On the Time Trial side:
Fabian Cancellara, Fassa Bortolo: Switzerland
Michael Rich, Gerolsteiner: Germany
Sylvain Chavanel, Cofidis: France
Thor Hushovd, Credit Agricole: Norway
I'm probably overlooking a couple (Luxembourg?) -- please post additional national champs.
Piil out, Roberts in on CSC Tour squad
Dane out of water:
Piil @ Brasstown Bald, 2004
Photo by Frank Steele.
Piil has had a rough year, but thought he might convince Riis with a good placing in the Danish national championships yesterday. Unfortunately, Piil crashed out of yesterday's race, as well. CSC still took the top 3 placings, with Lars Bak 1st, Lars Michaelsen 2nd, and Matti Breschel 3rd.
Roberts took 4th in the 1st stage of the Dauphiné Libéré, his best placing for the season.
CyclingNews offers a full roundup of Australian participants in this year's Tour (barring a Matthew White-style mishap):
Ag2r: Simon Gerrans (VIC)
Michael Rogers, 25 (ACT)
Cadel Evans, 28, (VIC)
Robbie McEwen, 33, (QLD)
Francaise des Jeux:
Brad McGee, 29, (NSW)
Baden Cooke, 26, (VIC)
Luke Roberts, 28, (SA)
Stuart O'Grady, 31, (SA)
Matt White, 31, (NSW)
Allan Davis, 24, (QLD)
June 26, 2005
Armstrong recovering from fall
Lance Armstrong crashed while training with his time-trial bike on Wednesday. He split his helmet in two, suffered a black eye and facial cuts, and skinned up his hands and knees.
Despite the spill, Armstrong says he's feeling "very good on the bike":
"...I would even venture to say that I feel better than I've ever felt."
Of course, with 5 days to go, that's all you can say if you're looking to win the Tour.
Even if he is feeling great, there will be some energy lost to recovering from the fall.
Update: The story is that he was attacked by a wasp. With a German accent.
Phonak unveils their nanobike
Phonak's bike supplier, BMC, makes some of the coolest looking frames on the planet. By building primarily with carbon fiber, the company is able to shape the frame members to optimize aerodynamics and function, not just as a collection of tubes.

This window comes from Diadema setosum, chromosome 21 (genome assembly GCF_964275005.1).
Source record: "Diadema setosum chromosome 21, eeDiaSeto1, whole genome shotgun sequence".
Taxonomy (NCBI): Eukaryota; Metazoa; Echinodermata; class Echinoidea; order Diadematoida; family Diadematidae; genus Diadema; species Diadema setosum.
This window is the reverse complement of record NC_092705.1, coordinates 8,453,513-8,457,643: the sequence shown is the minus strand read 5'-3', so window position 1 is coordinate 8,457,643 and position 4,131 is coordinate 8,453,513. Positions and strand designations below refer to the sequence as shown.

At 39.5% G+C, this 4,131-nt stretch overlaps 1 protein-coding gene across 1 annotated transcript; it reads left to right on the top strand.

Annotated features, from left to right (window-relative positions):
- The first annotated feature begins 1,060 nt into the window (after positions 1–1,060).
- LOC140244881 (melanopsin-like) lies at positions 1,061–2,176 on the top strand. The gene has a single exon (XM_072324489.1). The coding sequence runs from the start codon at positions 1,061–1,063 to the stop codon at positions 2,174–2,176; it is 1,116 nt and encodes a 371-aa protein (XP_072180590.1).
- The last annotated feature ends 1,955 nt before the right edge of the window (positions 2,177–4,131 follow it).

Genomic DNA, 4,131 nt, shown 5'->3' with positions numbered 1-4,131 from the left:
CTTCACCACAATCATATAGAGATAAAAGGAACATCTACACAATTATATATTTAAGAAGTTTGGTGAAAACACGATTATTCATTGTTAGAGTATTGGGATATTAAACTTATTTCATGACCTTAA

This year, BMC is providing Phonak with its latest "carbon nanotube technology" bike, dubbed the BMC Pro Machine. RoadCycling.com has the first look at what Phonak's co-leaders, Santiago Botero and Floyd Landis, will be riding in the 2005 Tour.
The only metal in this frame is reportedly the threading for the bottom bracket.
This isn't the first use of nanotubes in sports: Wilson has three different golf clubs that use nanotubes in their shaft.
No word on pricing for the BMC Pro Machine.
“Lance Armstrong's War” reviews
Daniel Coyle's new biography of Lance Armstrong, Lance Armstrong's War, is reviewed in a few newspapers today:
Also from the blog world: this from Infectious Greed.
I've finished a quick runthrough, and liked it a lot. I would have read it no matter what, of course, but the author, Daniel Coyle, is responsible for a lot of the articles that have kept me a subscriber to Outside Magazine over the last few years. His book winds up being about the whole solar system surrounding Planet Lance; I feel like I learned more about the psychology that drives Tyler Hamilton, Floyd Landis, and Michele Ferrari than about Armstrong's mindset, but Armstrong has never exactly been an open book.
I'll try to have a full review of my own later this week.
Wall-to-wall Lance TV kicking off
Bob Simon at "60 Minutes" will be profiling Lance Armstrong on the show's Sunday episode tonight at 7 p.m. Eastern.
Then, on Monday, The Science of Lance Armstrong premieres on The Science Channel and Discovery Channel, kicking off Discovery's Lance Week, running on all of Discovery's networks. On Monday, there's also "American Chopper" building Armstrong a chopper at 9 p.m. and "Chasing Lance: 100 Days to the Tour" on FitTV.
There are already some videos up, and it looks like they'll post more as the week continues.
June 25, 2005
6 days to go: Bruyneel on Armstrong's go for 7
VeloNews talks to Discovery Channel DS Johan Bruyneel about Discovery's Tour de France prep program and Lance Armstrong's fitness as he prepares to go for Tour win number 7.
VN: There was talk that he was a little behind in his form, was that true?
JB: It has taken longer to decide the plan. Normally we were in the first of December, we knew already what the calendar would be. This year we waited until the end of January. At the beginning he was definitely behind. He was not good at Paris-Nice, but when he got to the month of May and June, that doesn't count anymore. The training that he was doing; now it seems like it's like all the other years now.